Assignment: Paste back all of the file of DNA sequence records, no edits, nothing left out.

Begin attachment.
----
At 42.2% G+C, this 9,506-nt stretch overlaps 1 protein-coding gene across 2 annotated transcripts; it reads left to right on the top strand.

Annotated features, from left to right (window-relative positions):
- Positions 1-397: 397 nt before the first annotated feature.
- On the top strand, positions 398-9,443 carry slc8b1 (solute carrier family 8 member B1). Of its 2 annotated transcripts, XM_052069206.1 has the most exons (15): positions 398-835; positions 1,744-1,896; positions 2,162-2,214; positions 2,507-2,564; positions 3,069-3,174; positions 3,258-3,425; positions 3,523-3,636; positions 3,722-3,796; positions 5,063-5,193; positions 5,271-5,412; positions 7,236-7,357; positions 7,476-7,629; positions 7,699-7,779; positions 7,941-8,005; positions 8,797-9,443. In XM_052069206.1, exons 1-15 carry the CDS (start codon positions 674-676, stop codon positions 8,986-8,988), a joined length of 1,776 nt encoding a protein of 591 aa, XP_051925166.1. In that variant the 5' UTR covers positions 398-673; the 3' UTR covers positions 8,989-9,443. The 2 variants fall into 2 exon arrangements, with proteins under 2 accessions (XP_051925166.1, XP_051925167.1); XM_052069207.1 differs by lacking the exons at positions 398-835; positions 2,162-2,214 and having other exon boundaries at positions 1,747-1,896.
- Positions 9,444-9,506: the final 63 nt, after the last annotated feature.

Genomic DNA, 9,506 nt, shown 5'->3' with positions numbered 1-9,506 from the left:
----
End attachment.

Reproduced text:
At 42.2% G+C, this 9,506-nt stretch overlaps 1 protein-coding gene across 2 annotated transcripts; it reads left to right on the top strand.

Annotated features, from left to right (window-relative positions):
- Positions 1-397: 397 nt before the first annotated feature.
- On the top strand, positions 398-9,443 carry slc8b1 (solute carrier family 8 member B1). Of its 2 annotated transcripts, XM_052069206.1 has the most exons (15): positions 398-835; positions 1,744-1,896; positions 2,162-2,214; positions 2,507-2,564; positions 3,069-3,174; positions 3,258-3,425; positions 3,523-3,636; positions 3,722-3,796; positions 5,063-5,193; positions 5,271-5,412; positions 7,236-7,357; positions 7,476-7,629; positions 7,699-7,779; positions 7,941-8,005; positions 8,797-9,443. In XM_052069206.1, exons 1-15 carry the CDS (start codon positions 674-676, stop codon positions 8,986-8,988), a joined length of 1,776 nt encoding a protein of 591 aa, XP_051925166.1. In that variant the 5' UTR covers positions 398-673; the 3' UTR covers positions 8,989-9,443. The 2 variants fall into 2 exon arrangements, with proteins under 2 accessions (XP_051925166.1, XP_051925167.1); XM_052069207.1 differs by lacking the exons at positions 398-835; positions 2,162-2,214 and having other exon boundaries at positions 1,747-1,896.
- Positions 9,444-9,506: the final 63 nt, after the last annotated feature.

Genomic DNA, 9,506 nt, shown 5'->3' with positions numbered 1-9,506 from the left: